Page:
Gathering Up The Pieces

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Riding down the slopy road at Missory Avenue, enjoying the rhythm of the wind, the chirping of the early morning birds, this was Kamsi’s favourite part of the day. It kept his young, troubled mind at peace. His heart does a flip dances when he spots his favourite akara seller from afar. Miss Sarah’s akara was simply the best. He increases the momentum of his bicycle. A few feet from her stand, she sees Kamsi and smiles. As usual, she puts two extra balls of akara, specially for him.

On his ride back home, an image consumes his mind. That knowing look on Miss Sarah’s face whenever he said his goodbyes. Her face carried what he read as pity. He saw it on most people’s faces. “The child from the trouble-filled home”. Everyone in the neighbourhood knew his family was a dysfunctional one. The gossip spread like wildfire. Their houses were so close to one another, that every conversation from the next house could be heard, and so everybody knew everyone’s story. Some were just more sensational than others.

At the gate of the compound, he takes the extra akara he was given, hiding it in an inner pocket space he designed in his baggy shorts, his long shirt over it. He rushes into his room, violently pulling away the shorts. Closes his eyes, and exhales. The heat from the akara seared the fresh cut on his thigh. It stung. Scrunching his face, he mouths an “Aaarrhh”.

Still holding onto the stinging thigh, he hears voices coming from the parlour. “It’s only morning” he says under his breath, turning his head away. But as the voices grow louder, he puts his shorts back on, hides away the akara, and runs to the door in his room, placing his ears on it.

One loud blow. He knows his mother ricochets to the floor. And then, another blow. “1, 2, 3…” he begins counting aloud to sixty. And then, starts again at 1. Another sixty…but the sounds just won’t stop. Covering his hands over his ears, he rushes into the bathroom. 

He swore yesterdays cut was going to be the last, but now, he picks up that familiar container at a corner in the bathroom, brings out the silver blade, and reaches for his right thigh. One cut. Blood spills out. In that moment, screams draw from the parlour “Get your hands off me, filthy man”.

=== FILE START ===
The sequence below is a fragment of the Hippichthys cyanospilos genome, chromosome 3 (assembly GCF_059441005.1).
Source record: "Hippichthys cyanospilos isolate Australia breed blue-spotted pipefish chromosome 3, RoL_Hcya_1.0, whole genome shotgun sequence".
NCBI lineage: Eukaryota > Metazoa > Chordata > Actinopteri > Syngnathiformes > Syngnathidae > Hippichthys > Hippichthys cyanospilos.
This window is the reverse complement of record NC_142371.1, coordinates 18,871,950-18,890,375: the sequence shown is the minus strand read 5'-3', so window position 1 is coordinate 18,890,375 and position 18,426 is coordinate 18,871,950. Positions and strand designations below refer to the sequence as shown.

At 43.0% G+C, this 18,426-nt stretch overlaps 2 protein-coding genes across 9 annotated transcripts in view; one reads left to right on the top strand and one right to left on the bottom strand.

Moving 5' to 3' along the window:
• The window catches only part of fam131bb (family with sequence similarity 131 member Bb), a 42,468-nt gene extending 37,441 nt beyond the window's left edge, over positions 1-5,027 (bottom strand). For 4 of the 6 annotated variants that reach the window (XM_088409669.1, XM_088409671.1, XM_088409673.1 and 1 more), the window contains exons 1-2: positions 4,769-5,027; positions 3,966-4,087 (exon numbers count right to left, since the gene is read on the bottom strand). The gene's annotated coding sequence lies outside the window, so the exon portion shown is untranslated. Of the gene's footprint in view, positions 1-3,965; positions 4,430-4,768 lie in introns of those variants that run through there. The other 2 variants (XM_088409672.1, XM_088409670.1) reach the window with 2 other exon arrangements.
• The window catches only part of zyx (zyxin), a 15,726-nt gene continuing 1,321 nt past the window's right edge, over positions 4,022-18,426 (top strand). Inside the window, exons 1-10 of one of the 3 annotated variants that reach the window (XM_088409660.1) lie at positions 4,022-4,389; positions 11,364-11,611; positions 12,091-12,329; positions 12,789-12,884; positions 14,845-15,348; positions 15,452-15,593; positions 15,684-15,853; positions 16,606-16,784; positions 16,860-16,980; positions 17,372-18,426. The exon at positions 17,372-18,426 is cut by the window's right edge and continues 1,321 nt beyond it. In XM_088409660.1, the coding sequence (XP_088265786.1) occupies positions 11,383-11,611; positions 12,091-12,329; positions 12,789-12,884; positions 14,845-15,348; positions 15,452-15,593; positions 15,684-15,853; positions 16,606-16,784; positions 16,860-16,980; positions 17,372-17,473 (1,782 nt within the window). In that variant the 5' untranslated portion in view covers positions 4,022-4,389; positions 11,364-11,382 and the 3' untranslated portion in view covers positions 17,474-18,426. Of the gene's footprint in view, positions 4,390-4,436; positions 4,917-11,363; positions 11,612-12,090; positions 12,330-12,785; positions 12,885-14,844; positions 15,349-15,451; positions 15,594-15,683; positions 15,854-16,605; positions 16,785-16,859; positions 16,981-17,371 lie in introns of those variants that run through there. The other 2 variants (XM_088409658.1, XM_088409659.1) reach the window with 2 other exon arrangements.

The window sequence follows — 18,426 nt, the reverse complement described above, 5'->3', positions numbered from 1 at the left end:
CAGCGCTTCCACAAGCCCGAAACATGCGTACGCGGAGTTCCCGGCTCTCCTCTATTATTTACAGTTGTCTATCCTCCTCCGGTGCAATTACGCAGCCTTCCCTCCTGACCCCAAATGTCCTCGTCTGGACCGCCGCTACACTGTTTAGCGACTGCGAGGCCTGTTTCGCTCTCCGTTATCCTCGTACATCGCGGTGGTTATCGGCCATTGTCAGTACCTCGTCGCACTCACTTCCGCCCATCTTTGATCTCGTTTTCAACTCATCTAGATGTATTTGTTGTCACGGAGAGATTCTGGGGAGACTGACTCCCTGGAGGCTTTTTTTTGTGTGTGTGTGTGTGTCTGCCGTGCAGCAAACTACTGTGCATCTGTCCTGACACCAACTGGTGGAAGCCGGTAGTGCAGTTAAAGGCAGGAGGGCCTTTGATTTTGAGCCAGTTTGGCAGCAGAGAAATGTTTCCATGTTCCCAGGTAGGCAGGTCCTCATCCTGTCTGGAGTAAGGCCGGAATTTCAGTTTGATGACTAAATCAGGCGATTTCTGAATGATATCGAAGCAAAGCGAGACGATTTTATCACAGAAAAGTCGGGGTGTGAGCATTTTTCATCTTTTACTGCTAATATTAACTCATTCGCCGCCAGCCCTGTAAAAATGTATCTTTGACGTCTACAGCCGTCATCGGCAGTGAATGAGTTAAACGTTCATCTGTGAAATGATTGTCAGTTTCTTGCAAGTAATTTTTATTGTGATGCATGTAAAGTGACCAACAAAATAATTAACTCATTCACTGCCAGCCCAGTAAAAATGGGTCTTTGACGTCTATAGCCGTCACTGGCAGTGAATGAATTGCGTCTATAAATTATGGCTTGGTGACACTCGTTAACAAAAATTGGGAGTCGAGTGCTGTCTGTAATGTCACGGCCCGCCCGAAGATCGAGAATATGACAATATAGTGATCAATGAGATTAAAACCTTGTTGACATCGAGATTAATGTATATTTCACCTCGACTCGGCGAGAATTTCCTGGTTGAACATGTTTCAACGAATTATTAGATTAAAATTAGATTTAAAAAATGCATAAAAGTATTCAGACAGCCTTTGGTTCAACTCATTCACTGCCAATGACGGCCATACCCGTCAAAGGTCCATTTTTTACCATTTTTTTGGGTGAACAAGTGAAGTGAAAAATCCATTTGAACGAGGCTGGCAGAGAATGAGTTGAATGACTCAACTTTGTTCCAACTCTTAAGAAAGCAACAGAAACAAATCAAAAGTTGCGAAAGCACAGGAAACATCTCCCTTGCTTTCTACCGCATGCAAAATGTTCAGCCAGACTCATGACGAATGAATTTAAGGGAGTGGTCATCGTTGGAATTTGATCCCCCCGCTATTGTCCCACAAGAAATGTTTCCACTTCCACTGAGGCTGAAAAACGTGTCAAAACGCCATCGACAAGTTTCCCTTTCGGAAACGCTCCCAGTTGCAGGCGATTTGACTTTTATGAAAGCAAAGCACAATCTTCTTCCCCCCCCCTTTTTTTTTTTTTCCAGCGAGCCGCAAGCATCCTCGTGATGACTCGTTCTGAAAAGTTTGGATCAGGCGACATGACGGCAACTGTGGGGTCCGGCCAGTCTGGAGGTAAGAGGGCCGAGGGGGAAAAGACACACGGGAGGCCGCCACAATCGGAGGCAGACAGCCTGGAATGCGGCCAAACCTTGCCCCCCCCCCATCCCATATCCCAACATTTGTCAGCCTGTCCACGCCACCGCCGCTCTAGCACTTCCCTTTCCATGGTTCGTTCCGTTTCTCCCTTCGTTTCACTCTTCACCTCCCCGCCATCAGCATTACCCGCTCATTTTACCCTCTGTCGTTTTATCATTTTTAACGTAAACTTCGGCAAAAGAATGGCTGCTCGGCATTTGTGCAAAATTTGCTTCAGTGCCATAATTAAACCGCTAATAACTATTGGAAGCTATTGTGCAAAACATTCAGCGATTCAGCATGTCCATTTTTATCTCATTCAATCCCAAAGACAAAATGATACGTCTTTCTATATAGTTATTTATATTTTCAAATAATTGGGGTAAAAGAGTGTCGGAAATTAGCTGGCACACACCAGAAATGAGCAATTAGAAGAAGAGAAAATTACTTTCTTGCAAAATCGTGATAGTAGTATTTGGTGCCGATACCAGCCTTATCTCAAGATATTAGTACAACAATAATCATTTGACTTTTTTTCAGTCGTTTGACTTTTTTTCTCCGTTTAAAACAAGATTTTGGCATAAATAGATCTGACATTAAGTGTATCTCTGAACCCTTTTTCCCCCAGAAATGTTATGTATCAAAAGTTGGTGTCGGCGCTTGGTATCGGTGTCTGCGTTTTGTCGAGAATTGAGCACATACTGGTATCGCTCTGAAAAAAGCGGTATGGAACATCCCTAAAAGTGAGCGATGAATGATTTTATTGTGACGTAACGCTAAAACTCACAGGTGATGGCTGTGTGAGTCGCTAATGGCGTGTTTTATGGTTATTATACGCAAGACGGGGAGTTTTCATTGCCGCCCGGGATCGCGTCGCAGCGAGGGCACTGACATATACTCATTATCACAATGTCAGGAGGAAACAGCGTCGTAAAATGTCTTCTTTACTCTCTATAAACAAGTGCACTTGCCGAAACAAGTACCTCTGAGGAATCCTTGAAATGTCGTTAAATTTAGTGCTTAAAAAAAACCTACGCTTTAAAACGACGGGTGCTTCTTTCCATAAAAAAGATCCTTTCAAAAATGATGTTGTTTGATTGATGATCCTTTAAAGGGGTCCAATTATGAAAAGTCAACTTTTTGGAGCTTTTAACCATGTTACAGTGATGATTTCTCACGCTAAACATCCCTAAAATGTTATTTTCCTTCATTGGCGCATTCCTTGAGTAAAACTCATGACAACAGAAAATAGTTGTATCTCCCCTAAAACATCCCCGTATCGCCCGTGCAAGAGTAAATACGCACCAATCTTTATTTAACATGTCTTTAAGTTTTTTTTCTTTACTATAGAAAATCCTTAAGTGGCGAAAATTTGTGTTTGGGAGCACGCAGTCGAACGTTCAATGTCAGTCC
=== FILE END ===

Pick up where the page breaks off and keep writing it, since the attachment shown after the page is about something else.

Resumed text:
His eyes bulge out.

In all his the years his father laid hands on his mother, he’s only heard her plead for her life. As she pled, he kicked and punched even more. “What did you say?” his father responds. He wishes he could see his face then; see how stunned, shocked to his stomach the cruel man will be. The punching bag had developed wings. 

“I’m leaving with my son” she yells. He’s dreamt of this day all his life. The day she yells, the day she stands up to him, the day she decides to walk away. She runs into his room “Kamsi! Let’s go”.

Wiping away the blood with water, he rushes out at her order. “Pack up let’s go, Kamsi”. Just then, blood starts to seep out of the wound, passing through the open space at the hem of his shorts, to his legs, and then the floor. He immediately places a foot on it, putting the smeared leg behind the other. But as he looks up at her, her eyes tell him something- She’s always known. She looks at him, more broken than he’s ever seen her.

“You know” he says, with his face down. “Yesterday” she replies. “I saw your lopsided gait, I heard your muffled screams while you were taking your bath”.

She cries uncontrollably. “I was too broken, too ashamed to face you. How had I missed the signs all along?”. Today, when he laid hands on me, I heard those muffled screams again, and I knew we both had failed you. Every single time I forgave and stayed back, I gave him license to hurt me, and in turn hurt you. Somehow that thought gave me strength to push, to make a decision. “Never again, Kamsi. Never again”.

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